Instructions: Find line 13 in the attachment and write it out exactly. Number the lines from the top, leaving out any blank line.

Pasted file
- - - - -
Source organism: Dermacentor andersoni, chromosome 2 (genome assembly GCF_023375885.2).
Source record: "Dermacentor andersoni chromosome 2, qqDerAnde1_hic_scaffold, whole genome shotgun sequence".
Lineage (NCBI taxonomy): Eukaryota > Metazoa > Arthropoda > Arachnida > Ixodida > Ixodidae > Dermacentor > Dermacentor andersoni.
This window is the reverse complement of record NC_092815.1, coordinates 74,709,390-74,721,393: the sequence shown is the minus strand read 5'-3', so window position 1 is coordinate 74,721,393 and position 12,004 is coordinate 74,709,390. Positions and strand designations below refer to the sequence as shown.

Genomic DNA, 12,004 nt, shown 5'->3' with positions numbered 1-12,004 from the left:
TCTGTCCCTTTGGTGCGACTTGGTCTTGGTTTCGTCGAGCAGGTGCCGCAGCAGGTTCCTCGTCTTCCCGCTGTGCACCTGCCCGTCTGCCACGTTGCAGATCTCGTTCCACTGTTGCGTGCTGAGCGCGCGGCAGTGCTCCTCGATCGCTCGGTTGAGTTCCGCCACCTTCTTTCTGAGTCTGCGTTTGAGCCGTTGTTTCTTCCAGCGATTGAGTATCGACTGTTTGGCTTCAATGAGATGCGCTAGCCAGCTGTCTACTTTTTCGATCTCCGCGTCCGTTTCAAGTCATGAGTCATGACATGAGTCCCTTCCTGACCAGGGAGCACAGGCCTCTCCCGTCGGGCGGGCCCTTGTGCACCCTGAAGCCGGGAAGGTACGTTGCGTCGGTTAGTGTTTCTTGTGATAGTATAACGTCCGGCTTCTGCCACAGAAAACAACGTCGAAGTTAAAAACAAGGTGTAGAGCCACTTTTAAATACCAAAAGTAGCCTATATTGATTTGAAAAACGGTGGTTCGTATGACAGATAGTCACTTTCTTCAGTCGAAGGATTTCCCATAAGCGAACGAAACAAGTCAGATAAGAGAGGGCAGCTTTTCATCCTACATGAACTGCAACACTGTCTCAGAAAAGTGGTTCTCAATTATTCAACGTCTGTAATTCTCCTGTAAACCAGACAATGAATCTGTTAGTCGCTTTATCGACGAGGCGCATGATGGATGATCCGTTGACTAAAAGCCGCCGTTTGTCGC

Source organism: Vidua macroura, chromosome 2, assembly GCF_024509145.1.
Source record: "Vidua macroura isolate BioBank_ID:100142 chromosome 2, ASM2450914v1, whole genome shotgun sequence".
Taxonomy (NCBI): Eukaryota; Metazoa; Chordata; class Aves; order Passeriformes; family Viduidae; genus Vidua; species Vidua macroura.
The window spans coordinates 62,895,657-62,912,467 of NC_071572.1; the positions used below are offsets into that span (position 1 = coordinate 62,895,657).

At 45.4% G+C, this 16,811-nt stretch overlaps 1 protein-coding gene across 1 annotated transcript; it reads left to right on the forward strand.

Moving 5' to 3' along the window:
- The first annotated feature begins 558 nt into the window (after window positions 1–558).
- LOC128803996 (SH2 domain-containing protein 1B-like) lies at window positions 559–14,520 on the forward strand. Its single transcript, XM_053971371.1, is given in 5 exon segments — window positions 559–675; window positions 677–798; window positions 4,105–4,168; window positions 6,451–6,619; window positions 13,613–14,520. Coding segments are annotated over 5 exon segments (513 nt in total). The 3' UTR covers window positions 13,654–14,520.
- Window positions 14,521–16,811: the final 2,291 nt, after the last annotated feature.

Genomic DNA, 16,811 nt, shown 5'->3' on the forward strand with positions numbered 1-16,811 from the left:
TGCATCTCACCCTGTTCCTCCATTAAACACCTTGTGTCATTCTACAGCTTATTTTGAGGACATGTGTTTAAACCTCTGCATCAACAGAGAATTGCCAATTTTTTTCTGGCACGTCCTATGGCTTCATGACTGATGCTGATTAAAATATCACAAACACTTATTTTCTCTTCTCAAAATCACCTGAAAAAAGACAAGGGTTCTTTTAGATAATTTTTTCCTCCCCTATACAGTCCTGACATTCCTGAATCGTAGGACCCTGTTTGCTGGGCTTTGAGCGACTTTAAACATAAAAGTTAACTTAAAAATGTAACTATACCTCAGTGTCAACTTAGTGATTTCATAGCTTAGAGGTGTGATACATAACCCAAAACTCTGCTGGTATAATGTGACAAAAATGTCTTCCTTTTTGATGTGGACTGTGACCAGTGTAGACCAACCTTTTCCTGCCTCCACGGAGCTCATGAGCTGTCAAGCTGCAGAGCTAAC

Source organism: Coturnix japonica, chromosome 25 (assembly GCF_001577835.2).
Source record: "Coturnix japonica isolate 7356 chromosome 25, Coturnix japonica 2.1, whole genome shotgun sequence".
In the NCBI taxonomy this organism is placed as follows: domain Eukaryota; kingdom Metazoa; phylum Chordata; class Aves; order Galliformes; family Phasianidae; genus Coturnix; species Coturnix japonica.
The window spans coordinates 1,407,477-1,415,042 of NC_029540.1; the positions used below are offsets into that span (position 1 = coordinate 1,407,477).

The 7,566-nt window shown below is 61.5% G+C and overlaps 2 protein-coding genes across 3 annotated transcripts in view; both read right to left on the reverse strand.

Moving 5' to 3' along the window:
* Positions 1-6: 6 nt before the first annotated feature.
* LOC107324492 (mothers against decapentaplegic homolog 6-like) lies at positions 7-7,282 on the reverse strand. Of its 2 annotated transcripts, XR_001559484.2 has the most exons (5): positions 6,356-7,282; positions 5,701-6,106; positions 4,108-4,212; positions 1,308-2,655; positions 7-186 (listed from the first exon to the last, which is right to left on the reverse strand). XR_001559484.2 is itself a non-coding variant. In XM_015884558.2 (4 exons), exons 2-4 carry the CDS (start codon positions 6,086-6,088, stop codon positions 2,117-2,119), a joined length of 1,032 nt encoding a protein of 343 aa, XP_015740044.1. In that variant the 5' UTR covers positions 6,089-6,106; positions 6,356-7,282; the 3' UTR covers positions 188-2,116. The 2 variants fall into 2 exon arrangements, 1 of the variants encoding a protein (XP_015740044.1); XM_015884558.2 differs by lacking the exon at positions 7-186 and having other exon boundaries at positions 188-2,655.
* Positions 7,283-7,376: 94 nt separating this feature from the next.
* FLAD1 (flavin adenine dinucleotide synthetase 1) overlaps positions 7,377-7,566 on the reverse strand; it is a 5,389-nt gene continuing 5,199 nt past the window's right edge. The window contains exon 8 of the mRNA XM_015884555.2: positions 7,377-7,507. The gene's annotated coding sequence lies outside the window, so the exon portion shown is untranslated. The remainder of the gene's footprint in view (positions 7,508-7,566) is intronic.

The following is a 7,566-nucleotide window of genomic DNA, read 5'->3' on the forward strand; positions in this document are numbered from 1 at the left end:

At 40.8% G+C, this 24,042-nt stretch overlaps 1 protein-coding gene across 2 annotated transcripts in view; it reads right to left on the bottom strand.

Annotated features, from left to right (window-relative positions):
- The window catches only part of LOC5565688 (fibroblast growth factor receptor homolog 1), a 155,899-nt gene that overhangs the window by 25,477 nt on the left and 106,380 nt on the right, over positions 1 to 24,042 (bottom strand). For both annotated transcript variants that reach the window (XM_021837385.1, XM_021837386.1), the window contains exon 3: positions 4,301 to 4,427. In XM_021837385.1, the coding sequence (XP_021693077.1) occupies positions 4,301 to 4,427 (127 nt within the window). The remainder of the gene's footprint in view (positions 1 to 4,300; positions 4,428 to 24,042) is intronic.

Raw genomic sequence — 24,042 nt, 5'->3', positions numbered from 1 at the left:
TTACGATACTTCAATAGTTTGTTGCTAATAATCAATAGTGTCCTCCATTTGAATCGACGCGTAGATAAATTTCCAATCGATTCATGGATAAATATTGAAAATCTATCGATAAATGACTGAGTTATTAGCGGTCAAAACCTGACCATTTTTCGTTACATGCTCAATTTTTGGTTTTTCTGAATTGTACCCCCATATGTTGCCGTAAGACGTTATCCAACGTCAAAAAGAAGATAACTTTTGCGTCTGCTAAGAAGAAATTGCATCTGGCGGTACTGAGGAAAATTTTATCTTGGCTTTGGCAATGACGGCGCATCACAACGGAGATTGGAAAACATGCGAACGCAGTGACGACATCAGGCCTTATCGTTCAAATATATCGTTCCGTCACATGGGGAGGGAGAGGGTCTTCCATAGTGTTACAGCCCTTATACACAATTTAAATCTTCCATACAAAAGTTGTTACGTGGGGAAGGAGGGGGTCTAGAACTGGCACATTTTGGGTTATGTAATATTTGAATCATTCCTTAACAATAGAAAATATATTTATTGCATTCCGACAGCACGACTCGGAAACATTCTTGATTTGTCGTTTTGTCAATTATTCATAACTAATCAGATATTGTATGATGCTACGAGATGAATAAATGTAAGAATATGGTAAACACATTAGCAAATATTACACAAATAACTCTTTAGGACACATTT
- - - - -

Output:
- The first annotated feature begins 558 nt into the window (after window positions 1–558).